Hear Me Out: Should convicted Wallow Fire arsonists be punished more?

PHOENIX - Each Sunday, ABC15.com debuts an Arizona issue - along with two opposing sides on the topic.

Don't worry, you always have the opportunity to make comments at the bottom of the page. Yeah, your opinion matters, too.

This week we're tackling the debate on whether or not the convicted arsonists of Arizona's Wallow Fire should face more than just a year in jail and a $10,000 fine.

We had two business owners affected by the Wallow Fire weigh in.

Kristi Spillman, a business owner in Greer, says community service does a lot in this type of "rehabilitation" situation. She says we shouldn't stunt the lives of these men because of their ignorance.

Doug Sandahl, another business owner in Greer, says he doesn't think that one year in jail and a $10,000 fine is a punishment that fits the severity of this horrendous crime.

Click "next page" to read the first of two positions, "It's not enough ".


"It's not enough": By Doug Sandahl, business owner in Greer

I have camped in the forests of Arizona since I was a small boy.  Using our beautiful national forests is a privilege, and with this privilege goes responsibility.  The national forests are here for all responsible citizens to enjoy.  These convicted arsonists have admitted their guilt. So, there is no doubt about their being arsonists. "Arson" is defined as "the act of intentionally or recklessly setting fire to another's property for some improper reason".  It seems to me if they admitted to committing arson, wouldn't you like to know why they either intentionally or recklessly set this fire, and what was the improper reason.  Arson is not defined as "an accident".  If the news reports are accurate that "these are convicted arsonists", then doesn't that mean, by definition, it was not an accident?

If in fact the news reports are correct, then these 2 men are arsonists, and the punishment should fit the crime. Arson is a crime. It is my understanding that because arson is such a horrific crime, which can result in the loss of life, that there is no statute of limitations on an arson.  This crime destroyed over 500,000 acres of pristine national forest, and the damage will not be repaired in my lifetime or in the lifetime of my children or grandchildren.  This crime destroyed 36 cabins. This crime cost the taxpayers $79 million to put out, and estimates are that it will cost the government hundreds of millions of dollars to repair, over the next 10-20 years.

This crime caused the destruction of the entire White Mountains economy from June through December 2011; and will have a devastating impact for the foreseeable future. This crime caused people to lose their jobs or businesses, some of which lost the ability to support their families when put out of work.  Many of which probably had their credit record dinged for being unable to make their mortgage or car payments. The effects of this crime on the residents of the White Mountains is horrendous.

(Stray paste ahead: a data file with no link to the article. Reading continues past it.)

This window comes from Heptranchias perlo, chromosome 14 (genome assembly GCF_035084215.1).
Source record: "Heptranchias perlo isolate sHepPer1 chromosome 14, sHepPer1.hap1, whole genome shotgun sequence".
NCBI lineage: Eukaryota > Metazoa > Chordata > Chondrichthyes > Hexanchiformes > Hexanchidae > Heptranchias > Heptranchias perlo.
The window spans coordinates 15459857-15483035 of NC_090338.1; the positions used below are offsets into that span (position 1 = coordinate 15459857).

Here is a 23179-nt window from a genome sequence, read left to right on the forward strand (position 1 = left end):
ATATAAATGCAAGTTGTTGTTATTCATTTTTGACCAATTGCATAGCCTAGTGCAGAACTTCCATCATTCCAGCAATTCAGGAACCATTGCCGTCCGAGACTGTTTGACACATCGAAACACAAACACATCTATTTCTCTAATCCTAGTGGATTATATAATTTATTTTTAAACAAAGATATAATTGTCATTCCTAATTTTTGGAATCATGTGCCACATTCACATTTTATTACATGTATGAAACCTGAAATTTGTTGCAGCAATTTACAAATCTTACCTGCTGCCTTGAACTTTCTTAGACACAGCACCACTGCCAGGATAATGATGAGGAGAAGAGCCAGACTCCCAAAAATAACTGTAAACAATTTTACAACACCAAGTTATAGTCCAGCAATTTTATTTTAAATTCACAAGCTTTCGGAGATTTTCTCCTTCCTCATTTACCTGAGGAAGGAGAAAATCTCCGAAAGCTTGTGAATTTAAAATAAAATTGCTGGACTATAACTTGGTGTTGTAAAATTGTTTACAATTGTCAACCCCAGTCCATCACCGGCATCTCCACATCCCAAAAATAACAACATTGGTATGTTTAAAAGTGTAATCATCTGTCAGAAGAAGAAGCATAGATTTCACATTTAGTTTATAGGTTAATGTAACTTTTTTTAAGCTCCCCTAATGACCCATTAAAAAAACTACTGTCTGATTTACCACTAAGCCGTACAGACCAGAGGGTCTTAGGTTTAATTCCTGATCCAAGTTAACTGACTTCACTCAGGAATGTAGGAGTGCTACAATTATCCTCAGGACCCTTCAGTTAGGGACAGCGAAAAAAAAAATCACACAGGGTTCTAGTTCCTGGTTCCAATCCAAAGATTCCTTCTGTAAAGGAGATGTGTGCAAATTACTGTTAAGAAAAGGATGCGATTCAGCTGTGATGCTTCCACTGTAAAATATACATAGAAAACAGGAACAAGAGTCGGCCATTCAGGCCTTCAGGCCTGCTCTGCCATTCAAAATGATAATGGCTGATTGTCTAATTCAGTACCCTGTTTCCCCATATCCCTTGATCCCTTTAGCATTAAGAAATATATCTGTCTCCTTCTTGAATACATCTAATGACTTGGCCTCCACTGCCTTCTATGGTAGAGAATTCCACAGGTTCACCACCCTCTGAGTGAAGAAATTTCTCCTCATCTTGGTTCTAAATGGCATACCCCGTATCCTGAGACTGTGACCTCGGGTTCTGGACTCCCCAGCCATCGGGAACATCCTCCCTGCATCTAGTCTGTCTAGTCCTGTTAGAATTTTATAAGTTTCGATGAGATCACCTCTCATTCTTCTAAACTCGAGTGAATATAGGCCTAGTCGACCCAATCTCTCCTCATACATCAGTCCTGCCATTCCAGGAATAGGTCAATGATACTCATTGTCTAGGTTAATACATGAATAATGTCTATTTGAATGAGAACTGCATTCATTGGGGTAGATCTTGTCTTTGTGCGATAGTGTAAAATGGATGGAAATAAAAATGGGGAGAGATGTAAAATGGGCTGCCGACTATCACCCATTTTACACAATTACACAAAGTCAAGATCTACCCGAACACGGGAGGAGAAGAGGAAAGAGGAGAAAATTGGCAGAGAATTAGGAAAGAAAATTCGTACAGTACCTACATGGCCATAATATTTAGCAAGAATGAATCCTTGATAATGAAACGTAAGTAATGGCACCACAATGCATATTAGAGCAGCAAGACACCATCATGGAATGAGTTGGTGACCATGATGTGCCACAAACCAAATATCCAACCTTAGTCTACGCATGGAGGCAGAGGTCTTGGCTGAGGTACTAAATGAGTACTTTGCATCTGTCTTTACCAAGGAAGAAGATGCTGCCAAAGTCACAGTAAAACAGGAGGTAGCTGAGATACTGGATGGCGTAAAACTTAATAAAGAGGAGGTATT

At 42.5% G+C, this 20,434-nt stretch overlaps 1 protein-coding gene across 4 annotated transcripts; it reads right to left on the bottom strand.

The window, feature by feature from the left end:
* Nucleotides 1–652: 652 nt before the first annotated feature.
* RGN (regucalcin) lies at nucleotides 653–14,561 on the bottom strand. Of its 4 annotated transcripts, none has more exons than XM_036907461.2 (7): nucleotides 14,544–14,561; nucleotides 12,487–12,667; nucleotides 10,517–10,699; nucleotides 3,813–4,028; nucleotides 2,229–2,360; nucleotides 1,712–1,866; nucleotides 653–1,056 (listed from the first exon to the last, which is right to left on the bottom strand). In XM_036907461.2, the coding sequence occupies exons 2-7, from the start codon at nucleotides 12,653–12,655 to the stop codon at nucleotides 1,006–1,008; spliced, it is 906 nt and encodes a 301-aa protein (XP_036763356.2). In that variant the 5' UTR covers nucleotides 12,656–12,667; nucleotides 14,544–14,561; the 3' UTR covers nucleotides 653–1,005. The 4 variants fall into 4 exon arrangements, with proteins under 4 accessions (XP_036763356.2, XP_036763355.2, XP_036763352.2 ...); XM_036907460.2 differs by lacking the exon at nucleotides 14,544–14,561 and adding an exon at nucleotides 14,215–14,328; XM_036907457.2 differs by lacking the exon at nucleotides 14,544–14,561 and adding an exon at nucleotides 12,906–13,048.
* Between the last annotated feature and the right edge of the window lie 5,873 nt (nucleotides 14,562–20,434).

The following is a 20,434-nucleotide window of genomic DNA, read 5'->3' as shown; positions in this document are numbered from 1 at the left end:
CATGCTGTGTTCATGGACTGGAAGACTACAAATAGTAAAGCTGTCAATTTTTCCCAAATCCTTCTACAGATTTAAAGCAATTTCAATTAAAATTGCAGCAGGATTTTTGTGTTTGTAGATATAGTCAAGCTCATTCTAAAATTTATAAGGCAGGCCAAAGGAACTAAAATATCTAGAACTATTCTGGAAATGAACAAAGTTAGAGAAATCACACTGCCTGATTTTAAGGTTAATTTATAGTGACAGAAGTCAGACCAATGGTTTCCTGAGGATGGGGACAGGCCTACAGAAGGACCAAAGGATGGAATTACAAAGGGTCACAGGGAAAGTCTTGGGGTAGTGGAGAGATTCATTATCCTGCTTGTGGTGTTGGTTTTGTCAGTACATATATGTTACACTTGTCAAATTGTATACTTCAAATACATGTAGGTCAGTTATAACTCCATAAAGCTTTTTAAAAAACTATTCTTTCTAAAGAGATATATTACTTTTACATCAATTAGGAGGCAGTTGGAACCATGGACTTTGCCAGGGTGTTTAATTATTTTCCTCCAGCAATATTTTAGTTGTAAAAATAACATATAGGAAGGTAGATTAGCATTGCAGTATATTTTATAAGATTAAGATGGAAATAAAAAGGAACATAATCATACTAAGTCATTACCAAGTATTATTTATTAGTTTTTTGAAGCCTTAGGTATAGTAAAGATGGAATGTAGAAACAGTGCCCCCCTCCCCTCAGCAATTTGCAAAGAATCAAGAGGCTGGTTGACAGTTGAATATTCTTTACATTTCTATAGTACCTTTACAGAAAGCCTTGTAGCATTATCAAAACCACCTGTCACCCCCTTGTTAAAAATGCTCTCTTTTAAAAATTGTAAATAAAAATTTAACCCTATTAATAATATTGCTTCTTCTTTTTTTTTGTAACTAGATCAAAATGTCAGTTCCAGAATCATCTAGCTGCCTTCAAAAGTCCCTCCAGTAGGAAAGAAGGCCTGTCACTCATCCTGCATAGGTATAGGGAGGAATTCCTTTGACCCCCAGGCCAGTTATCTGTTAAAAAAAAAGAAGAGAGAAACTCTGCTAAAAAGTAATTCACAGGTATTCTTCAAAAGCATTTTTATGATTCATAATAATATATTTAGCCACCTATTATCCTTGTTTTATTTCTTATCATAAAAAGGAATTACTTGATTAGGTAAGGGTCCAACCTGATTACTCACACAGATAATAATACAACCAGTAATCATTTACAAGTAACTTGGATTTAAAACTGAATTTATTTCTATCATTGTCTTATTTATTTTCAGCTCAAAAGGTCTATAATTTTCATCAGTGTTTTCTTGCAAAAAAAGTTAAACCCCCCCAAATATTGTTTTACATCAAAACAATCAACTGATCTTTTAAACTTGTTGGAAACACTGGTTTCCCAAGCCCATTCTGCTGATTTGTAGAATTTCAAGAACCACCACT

This crime nearly caused me to lose my business, a lifetime's work. This crime cost my business several million dollars, and these criminals are not going to make restitution payments to my business or to anyone else whose businesses or personal lives were damaged by their crime of arson.

News reports say these are "admitted" arsonists, that pled guilty to the crime of arson. Their punishment should be commensurate with the crime the committed. This crime has inflicted hundreds of millions of dollars of damage, destroyed peoples homes and treasured possessions, destroyed a vast natural resource owned by the public, caused tremendous damage to hundreds of White Mountains small businesses, and negatively impacted thousands of White Mountains residents.

I do not think that one year in jail and a $10,000 fine is a punishment that fits the severity of this horrendous crime.

Do you agree with this opinion? Add a comment below to sound off.

Click "next page" to read the second position, "Jail time is a waste of time ".


"Jail time is a waste of time": By Kristi Spillman, business owner in Greer

I live in Greer, Arizona and my home, small business and future were threatened by the 2011 Wallow Fire. As we all know, small mistakes can lead to huge disasters. Two young men went camping unarmed with education on fire safety. Their carelessness led to loss of homes, forests, and wildlife in our delicate Arizona wilderness.

Jail time for these young men is a waste of time and more government dollars. I would imagine they have spent the last year regretting their actions and will continue to do so for the rest of their lives.

Instead of these men sitting in an correctional facility for a year, why not arm them with the knowledge that they were lacking and get them into fire safety and education programs to speak to Arizona's youth on protecting our forests? I think a lot can be learned from these guys on "what not to do" in our beautiful forests. Children can listen and learn from their experience. USFS offers many types of fire education programs for children and adults.

Community service does a lot in this type of "rehabilitation" situation. Let's not stunt the lives of these men because of their ignorance. I think we need to give them a chance to redeem themselves and serve the communities devastated by their carelessness. There's a lot more to this story than just "two negligent guys burn down a forest."

A few years of probation, community service and, yes, a fine of $10,000 can help heal the wounds from the Wallow Fire and prevent future problems for our forests. If we are going to throw the book at them, make sure it's one on wilderness education. I think Smokey the Bear would agree. Only you and education can help prevent forest fires.

Do you agree with this opinion? Add a comment below to sound off.

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